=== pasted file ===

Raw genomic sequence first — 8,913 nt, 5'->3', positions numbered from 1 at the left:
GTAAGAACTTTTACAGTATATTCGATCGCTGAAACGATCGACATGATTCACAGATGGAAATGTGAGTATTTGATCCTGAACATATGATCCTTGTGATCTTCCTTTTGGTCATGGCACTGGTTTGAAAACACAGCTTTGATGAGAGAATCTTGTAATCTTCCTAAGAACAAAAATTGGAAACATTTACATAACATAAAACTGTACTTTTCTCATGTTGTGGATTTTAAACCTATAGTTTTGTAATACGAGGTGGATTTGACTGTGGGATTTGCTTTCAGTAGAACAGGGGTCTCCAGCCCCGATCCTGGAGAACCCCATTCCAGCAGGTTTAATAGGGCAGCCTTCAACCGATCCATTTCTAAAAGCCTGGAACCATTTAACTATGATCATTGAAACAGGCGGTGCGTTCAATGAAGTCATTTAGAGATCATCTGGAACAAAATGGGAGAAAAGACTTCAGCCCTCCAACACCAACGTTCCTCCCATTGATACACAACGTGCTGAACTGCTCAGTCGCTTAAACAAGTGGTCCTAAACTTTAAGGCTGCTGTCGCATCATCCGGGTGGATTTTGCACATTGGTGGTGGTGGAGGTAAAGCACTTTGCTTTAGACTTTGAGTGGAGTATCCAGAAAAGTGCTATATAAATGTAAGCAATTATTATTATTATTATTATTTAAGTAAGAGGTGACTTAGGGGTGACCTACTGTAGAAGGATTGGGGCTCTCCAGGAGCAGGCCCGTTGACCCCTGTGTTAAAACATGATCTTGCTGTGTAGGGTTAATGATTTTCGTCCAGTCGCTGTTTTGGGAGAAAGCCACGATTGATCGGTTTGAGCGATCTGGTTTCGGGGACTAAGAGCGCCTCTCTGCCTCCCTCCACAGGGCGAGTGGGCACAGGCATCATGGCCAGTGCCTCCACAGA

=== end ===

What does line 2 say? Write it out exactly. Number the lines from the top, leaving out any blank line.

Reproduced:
GTAAGAACTTTTACAGTATATTCGATCGCTGAAACGATCGACATGATTCACAGATGGAAATGTGAGTATTTGATCCTGAACATATGATCCTTGTGATCTTCCTTTTGGTCATGGCACTGGTTTGAAAACACAGCTTTGATGAGAGAATCTTGTAATCTTCCTAAGAACAAAAATTGGAAACATTTACATAACATAAAACTGTACTTTTCTCATGTTGTGGATTTTAAACCTATAGTTTTGTAATACGAGGTGGATTTGACTGTGGGATTTGCTTTCAGTAGAACAGGGGTCTCCAGCCCCGATCCTGGAGAACCCCATTCCAGCAGGTTTAATAGGGCAGCCTTCAACCGATCCATTTCTAAAAGCCTGGAACCATTTAACTATGATCATTGAAACAGGCGGTGCGTTCAATGAAGTCATTTAGAGATCATCTGGAACAAAATGGGAGAAAAGACTTCAGCCCTCCAACACCAACGTTCCTCCCATTGATACACAACGTGCTGAACTGCTCAGTCGCTTAAACAAGTGGTCCTAAACTTTAAGGCTGCTGTCGCATCATCCGGGTGGATTTTGCACATTGGTGGTGGTGGAGGTAAAGCACTTTGCTTTAGACTTTGAGTGGAGTATCCAGAAAAGTGCTATATAAATGTAAGCAATTATTATTATTATTATTATTTAAGTAAGAGGTGACTTAGGGGTGACCTACTGTAGAAGGATTGGGGCTCTCCAGGAGCAGGCCCGTTGACCCCTGTGTTAAAACATGATCTTGCTGTGTAGGGTTAATGATTTTCGTCCAGTCGCTGTTTTGGGAGAAAGCCACGATTGATCGGTTTGAGCGATCTGGTTTCGGGGACTAAGAGCGCCTCTCTGCCTCCCTCCACAGGGCGAGTGGGCACAGGCATCATGGCCAGTGCCTCCACAGA